Peter Field: This is an image from the Alamut software and across the CBS gene next to it. There's lots of different variants in here. Also several insertions around this area. And most of those are quite rare. It just so happens that this insertion that we're looking at here is actually quite common within the population globally. So I think that's a good example of when we're looking at next-gen sequencing data that it's actually quite important to actually visualize the DNA or visualize the sequence as you're actually analyzing it.
Peter Field: And that works quite well within the VarSeq software. So just to go through some of the other data and to finish my section. These are the carrier couples that we've picked up from the first 1000 patients. You can see it here. There's 13 couples where we've actually confined this carrier, couples. And again, no surprise that several CFTR and couples in here are at risk of having to see a CF-infected baby in the future generations. And then one of the other variants that we have in here is for galactosemia, the GALT variant. Val will talk in more detail about that. So I'll hand over to Val and he can carry on. Thanks very much.
Val Hyland: Thank you. Peter. So can you see my screen?
Val Hyland: So what I've prepared for today was one of these carrier couples and they have a quite common variant in the GALT gene, and I thought I would show you a real-time presentation using the VarSeq project. But if I can say that I'm new to the Virtus Diagnostics. I'd previously worked in another Australian laboratory and had used VarSeq software and on moving, it was the 20th anniversary of the Golden Helix and we certainly got a very good package deal. So we had a 20th anniversary special and we bought the full package for genomic germline analysis. And so we managed to get a 20-month license instead of 12 months. We started off with three users such as myself, Peter and another user male in the laboratory. And more recently, we've added another license for a trainee. So what appeals to me about the genome, the VarSeq software, is I like to see all the data together and particularly in a clinical background. I like that each user has a log so we know exactly what each person has done and when they've done it. Normally, when we're doing our analysis, we will have to end the independent people scoring the data. So one person will do the analysis first and then another person will come in and check.
Val Hyland: So over on my left-hand side, we have our filter and we've added in our BAM file and our VCF.
Val Hyland: And I've put in a filter here so that we're only looking at the GALT gene and we're just looking at a single pathogenic variant, there. You can see in our screen here that we've detected this variant a number of times and we've been collecting data in here for at least 12 months.
Val Hyland: Here are the two patients, same variant is in both. This is the coverage plot the BAM data. And here we're showing paired-end reads. And I think one of one of the things you may notice here is that sometimes there is some trimming. So the sequence is ending before the variant. And so normally when I'm looking at this, I have this, I have two screens, I use 30 inch screens and I've got one set of data on one screen and then the rest of the data on another. But for this presentation, everything is together. But conveniently we can hide this filter and then hide the genome browser and then bring up the ACMG guidelines and it will help us go through the classification. And I'm just going to skip over what I see as the final part, and I'll come to that at the end. And one of the reasons I selected this variant is often it's quite a challenge to classify a missense variant. But it also demonstrates perhaps virtually all of the fields that are in here for classification. And if we just look at the first screen here, gives us something about a description for the clinical phenotype and the molecular genetics. And this particular variant is one of the more common variants that is seen in the Caucasian population. So from the point of view of population frequency. We can look either at numbers or at percentages. We can look at the exome or we can follow this link here and look at the whole genome data, but from the point of view of the data that's presented, the allele frequency is greater than expected for this disorder, and it is not absent in the population catalogs. So, we're not getting any score for these. If we move to the impact, we've got some more information, so we've got the location of the variants in exome six of 11.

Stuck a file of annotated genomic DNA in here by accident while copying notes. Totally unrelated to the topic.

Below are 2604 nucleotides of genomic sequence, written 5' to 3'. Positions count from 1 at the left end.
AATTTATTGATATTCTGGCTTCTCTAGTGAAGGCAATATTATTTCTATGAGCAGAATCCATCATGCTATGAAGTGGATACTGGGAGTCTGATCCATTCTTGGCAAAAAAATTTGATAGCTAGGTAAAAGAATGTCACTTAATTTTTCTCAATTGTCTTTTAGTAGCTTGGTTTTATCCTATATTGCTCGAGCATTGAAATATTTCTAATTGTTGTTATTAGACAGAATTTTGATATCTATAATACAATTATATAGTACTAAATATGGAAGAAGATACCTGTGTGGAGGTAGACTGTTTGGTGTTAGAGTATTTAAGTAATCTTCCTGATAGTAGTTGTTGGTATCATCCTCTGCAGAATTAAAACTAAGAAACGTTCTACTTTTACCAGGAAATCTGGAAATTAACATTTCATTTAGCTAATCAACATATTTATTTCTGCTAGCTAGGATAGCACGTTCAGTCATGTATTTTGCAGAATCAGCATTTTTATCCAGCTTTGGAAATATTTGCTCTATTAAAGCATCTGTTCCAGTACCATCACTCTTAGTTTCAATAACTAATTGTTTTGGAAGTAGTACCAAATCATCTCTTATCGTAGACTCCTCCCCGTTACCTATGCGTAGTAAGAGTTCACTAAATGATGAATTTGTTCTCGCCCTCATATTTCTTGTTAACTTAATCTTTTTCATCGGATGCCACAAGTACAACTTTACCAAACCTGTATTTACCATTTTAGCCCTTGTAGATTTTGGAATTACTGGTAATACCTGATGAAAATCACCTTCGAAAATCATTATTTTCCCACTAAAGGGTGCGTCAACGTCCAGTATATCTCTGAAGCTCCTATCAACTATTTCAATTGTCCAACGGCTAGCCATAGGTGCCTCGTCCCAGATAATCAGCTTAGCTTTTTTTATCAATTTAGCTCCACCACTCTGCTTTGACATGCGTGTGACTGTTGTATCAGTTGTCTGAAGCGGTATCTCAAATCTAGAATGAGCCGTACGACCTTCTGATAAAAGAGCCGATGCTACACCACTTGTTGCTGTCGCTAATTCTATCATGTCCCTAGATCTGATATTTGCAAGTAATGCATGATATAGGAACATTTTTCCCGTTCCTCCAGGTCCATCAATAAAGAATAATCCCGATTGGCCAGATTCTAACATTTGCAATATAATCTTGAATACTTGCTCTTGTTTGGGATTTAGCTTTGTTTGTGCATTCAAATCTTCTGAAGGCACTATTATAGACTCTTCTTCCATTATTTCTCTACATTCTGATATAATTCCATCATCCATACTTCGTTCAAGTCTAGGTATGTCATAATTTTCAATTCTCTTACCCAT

Val Hyland: We've got the profile of what kind of variants are found in the GALT gene. And we've got some data from ClinVar and this one here at the end is the actual variant that is present. It is present in ClinVar and we have it in 13 of our samples that we've screened so far. So this database that we have is the VSWarehouse. We can use one of the other criteria to assign a PM1 so we know it's in a hotspot region and we know there are no benigns present in that region. And again, we've got prompts from the software to help us with that.
Val Hyland: We can go down and look at the mechanism of this disease, missense, as a mechanism of disease, and we see that there is a low rate of missense variants so we can select this value and we can see that missense variants are a common mechanism of disease. For this missense badness and MPC for the variant, to some extent, it's predicting that it can be tolerated as a missense variant. But we're not really selecting this or using this data, and I find that when we're looking for a missense variant, where there is little information, this data can come into its own and prove useful. So we're scoring PP2, so we've got PM1, PP2. And then as we as we move down, we're looking at some more insilico computational evidence and we're selecting that all of the computational evidence is pointing towards a deleterious effect. Now, this splicing data is of interest and if I flick back to the genome browser quickly, you may notice that the variant is quite close to the end of the variant, but there is no prediction of any splicing abnormality.